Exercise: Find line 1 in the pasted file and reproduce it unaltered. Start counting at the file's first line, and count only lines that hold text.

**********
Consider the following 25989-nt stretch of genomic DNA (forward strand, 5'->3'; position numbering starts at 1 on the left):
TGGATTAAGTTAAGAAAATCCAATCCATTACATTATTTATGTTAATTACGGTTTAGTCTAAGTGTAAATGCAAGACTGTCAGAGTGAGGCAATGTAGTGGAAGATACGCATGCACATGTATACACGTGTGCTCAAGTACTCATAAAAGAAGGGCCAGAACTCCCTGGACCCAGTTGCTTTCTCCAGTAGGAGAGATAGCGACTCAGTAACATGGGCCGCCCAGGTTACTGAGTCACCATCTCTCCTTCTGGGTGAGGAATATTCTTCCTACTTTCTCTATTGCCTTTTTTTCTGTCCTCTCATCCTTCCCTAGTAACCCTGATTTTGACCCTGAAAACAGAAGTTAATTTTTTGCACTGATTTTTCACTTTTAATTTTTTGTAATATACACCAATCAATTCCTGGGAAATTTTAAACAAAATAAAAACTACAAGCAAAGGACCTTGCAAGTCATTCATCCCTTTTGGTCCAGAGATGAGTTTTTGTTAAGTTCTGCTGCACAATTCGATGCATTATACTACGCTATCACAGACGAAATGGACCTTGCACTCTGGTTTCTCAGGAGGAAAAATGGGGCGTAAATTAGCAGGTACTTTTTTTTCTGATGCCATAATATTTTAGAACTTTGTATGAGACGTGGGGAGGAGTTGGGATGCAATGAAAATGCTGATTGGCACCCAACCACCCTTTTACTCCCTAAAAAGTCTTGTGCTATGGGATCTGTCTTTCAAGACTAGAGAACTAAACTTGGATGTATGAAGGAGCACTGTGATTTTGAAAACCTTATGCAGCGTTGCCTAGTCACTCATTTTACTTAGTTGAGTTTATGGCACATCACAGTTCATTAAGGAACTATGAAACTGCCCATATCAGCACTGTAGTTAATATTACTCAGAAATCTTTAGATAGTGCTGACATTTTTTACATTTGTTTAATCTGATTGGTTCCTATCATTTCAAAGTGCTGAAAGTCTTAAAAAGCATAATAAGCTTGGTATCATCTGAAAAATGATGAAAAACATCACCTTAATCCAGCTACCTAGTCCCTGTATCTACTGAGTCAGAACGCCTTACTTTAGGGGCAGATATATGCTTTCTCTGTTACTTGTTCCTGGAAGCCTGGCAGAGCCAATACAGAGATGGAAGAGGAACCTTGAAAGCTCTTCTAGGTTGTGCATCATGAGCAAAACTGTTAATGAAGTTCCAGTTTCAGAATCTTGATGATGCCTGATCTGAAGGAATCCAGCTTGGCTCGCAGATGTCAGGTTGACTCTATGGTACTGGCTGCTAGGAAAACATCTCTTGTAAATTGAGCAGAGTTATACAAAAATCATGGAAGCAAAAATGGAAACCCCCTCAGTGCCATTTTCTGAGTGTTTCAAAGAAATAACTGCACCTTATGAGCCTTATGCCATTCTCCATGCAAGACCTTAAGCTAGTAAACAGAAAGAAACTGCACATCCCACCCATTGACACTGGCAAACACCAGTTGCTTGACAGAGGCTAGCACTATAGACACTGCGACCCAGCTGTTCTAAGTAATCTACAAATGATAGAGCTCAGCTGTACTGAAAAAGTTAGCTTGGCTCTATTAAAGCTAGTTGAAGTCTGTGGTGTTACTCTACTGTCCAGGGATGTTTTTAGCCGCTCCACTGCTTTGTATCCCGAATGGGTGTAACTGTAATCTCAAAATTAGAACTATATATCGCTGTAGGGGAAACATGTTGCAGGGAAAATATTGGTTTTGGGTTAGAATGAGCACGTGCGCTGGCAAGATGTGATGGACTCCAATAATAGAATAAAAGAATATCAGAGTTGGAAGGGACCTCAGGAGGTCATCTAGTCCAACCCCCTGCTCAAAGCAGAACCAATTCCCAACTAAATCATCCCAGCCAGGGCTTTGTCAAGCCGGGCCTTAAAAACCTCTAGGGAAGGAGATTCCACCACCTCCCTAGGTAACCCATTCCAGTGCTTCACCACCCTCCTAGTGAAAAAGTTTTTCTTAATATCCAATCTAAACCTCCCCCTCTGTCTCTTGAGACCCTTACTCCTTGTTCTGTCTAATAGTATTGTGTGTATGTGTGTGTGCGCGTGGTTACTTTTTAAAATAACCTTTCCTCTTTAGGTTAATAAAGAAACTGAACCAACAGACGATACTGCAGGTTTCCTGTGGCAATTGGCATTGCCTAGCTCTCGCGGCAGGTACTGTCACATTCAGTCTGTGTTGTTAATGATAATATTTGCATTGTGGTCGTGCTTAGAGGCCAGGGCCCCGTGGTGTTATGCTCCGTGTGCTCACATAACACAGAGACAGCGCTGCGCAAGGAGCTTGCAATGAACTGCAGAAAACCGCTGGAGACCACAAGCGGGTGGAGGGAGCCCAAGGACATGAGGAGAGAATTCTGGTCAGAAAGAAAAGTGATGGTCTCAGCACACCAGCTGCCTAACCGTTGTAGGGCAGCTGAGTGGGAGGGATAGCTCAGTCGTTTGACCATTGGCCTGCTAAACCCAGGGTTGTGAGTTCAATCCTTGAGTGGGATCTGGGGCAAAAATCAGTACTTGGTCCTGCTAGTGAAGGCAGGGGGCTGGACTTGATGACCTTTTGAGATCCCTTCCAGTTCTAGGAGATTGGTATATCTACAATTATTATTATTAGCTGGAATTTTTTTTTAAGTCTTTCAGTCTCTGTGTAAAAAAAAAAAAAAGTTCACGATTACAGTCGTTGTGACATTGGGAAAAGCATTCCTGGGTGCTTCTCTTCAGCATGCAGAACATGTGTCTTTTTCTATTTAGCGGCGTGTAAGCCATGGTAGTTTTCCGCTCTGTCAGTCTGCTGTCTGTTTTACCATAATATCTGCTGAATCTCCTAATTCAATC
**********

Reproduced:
Consider the following 25989-nt stretch of genomic DNA (forward strand, 5'->3'; position numbering starts at 1 on the left):